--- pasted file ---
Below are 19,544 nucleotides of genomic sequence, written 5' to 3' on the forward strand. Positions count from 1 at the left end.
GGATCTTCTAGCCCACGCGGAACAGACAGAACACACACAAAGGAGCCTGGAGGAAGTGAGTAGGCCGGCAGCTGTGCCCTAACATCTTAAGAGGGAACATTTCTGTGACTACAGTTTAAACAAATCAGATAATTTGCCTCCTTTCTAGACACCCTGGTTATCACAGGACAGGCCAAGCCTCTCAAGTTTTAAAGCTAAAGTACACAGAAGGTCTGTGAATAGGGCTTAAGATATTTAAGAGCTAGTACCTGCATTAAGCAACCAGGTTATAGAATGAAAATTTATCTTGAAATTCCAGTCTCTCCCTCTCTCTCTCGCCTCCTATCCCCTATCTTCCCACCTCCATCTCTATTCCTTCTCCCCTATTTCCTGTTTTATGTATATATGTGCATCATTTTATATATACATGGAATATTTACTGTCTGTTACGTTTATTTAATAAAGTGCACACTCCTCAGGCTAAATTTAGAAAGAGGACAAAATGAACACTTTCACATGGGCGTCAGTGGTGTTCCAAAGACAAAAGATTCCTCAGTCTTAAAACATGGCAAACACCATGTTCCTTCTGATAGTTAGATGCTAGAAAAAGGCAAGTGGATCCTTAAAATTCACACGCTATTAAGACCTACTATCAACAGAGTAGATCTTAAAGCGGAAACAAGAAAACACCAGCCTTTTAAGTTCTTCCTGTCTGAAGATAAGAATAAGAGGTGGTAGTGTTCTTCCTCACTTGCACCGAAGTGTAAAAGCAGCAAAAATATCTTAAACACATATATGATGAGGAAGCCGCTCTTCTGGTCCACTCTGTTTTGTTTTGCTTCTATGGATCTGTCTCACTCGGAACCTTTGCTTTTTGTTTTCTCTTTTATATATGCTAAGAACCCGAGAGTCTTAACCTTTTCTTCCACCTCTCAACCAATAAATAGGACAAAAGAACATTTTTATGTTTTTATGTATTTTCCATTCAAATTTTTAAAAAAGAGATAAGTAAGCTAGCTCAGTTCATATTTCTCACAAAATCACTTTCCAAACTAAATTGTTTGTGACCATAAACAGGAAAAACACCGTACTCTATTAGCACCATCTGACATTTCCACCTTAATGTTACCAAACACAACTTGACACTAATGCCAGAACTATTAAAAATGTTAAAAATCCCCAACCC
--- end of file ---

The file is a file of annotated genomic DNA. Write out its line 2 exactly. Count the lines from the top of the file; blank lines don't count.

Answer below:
GGATCTTCTAGCCCACGCGGAACAGACAGAACACACACAAAGGAGCCTGGAGGAAGTGAGTAGGCCGGCAGCTGTGCCCTAACATCTTAAGAGGGAACATTTCTGTGACTACAGTTTAAACAAATCAGATAATTTGCCTCCTTTCTAGACACCCTGGTTATCACAGGACAGGCCAAGCCTCTCAAGTTTTAAAGCTAAAGTACACAGAAGGTCTGTGAATAGGGCTTAAGATATTTAAGAGCTAGTACCTGCATTAAGCAACCAGGTTATAGAATGAAAATTTATCTTGAAATTCCAGTCTCTCCCTCTCTCTCTCGCCTCCTATCCCCTATCTTCCCACCTCCATCTCTATTCCTTCTCCCCTATTTCCTGTTTTATGTATATATGTGCATCATTTTATATATACATGGAATATTTACTGTCTGTTACGTTTATTTAATAAAGTGCACACTCCTCAGGCTAAATTTAGAAAGAGGACAAAATGAACACTTTCACATGGGCGTCAGTGGTGTTCCAAAGACAAAAGATTCCTCAGTCTTAAAACATGGCAAACACCATGTTCCTTCTGATAGTTAGATGCTAGAAAAAGGCAAGTGGATCCTTAAAATTCACACGCTATTAAGACCTACTATCAACAGAGTAGATCTTAAAGCGGAAACAAGAAAACACCAGCCTTTTAAGTTCTTCCTGTCTGAAGATAAGAATAAGAGGTGGTAGTGTTCTTCCTCACTTGCACCGAAGTGTAAAAGCAGCAAAAATATCTTAAACACATATATGATGAGGAAGCCGCTCTTCTGGTCCACTCTGTTTTGTTTTGCTTCTATGGATCTGTCTCACTCGGAACCTTTGCTTTTTGTTTTCTCTTTTATATATGCTAAGAACCCGAGAGTCTTAACCTTTTCTTCCACCTCTCAACCAATAAATAGGACAAAAGAACATTTTTATGTTTTTATGTATTTTCCATTCAAATTTTTAAAAAAGAGATAAGTAAGCTAGCTCAGTTCATATTTCTCACAAAATCACTTTCCAAACTAAATTGTTTGTGACCATAAACAGGAAAAACACCGTACTCTATTAGCACCATCTGACATTTCCACCTTAATGTTACCAAACACAACTTGACACTAATGCCAGAACTATTAAAAATGTTAAAAATCCCCAACCC